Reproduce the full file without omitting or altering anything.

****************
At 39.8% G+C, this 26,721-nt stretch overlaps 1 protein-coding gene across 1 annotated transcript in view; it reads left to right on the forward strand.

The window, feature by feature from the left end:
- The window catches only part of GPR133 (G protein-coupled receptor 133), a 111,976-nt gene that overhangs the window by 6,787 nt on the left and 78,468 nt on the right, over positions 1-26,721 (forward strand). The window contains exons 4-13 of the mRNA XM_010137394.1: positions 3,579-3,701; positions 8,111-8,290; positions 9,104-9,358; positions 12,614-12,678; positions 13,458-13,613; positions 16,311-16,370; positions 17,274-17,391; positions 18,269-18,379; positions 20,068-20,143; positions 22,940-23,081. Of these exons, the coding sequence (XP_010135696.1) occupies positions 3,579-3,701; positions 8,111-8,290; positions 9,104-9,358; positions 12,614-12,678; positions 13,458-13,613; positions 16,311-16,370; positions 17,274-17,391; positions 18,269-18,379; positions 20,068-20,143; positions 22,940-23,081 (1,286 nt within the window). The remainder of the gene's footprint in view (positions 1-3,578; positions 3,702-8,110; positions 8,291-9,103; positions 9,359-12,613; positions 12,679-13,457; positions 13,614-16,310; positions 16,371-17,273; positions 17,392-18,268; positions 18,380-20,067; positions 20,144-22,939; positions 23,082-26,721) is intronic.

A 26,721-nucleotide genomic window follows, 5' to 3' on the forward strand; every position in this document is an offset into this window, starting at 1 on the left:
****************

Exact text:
At 39.8% G+C, this 26,721-nt stretch overlaps 1 protein-coding gene across 1 annotated transcript in view; it reads left to right on the forward strand.

The window, feature by feature from the left end:
- The window catches only part of GPR133 (G protein-coupled receptor 133), a 111,976-nt gene that overhangs the window by 6,787 nt on the left and 78,468 nt on the right, over positions 1-26,721 (forward strand). The window contains exons 4-13 of the mRNA XM_010137394.1: positions 3,579-3,701; positions 8,111-8,290; positions 9,104-9,358; positions 12,614-12,678; positions 13,458-13,613; positions 16,311-16,370; positions 17,274-17,391; positions 18,269-18,379; positions 20,068-20,143; positions 22,940-23,081. Of these exons, the coding sequence (XP_010135696.1) occupies positions 3,579-3,701; positions 8,111-8,290; positions 9,104-9,358; positions 12,614-12,678; positions 13,458-13,613; positions 16,311-16,370; positions 17,274-17,391; positions 18,269-18,379; positions 20,068-20,143; positions 22,940-23,081 (1,286 nt within the window). The remainder of the gene's footprint in view (positions 1-3,578; positions 3,702-8,110; positions 8,291-9,103; positions 9,359-12,613; positions 12,679-13,457; positions 13,614-16,310; positions 16,371-17,273; positions 17,392-18,268; positions 18,380-20,067; positions 20,144-22,939; positions 23,082-26,721) is intronic.

A 26,721-nucleotide genomic window follows, 5' to 3' on the forward strand; every position in this document is an offset into this window, starting at 1 on the left: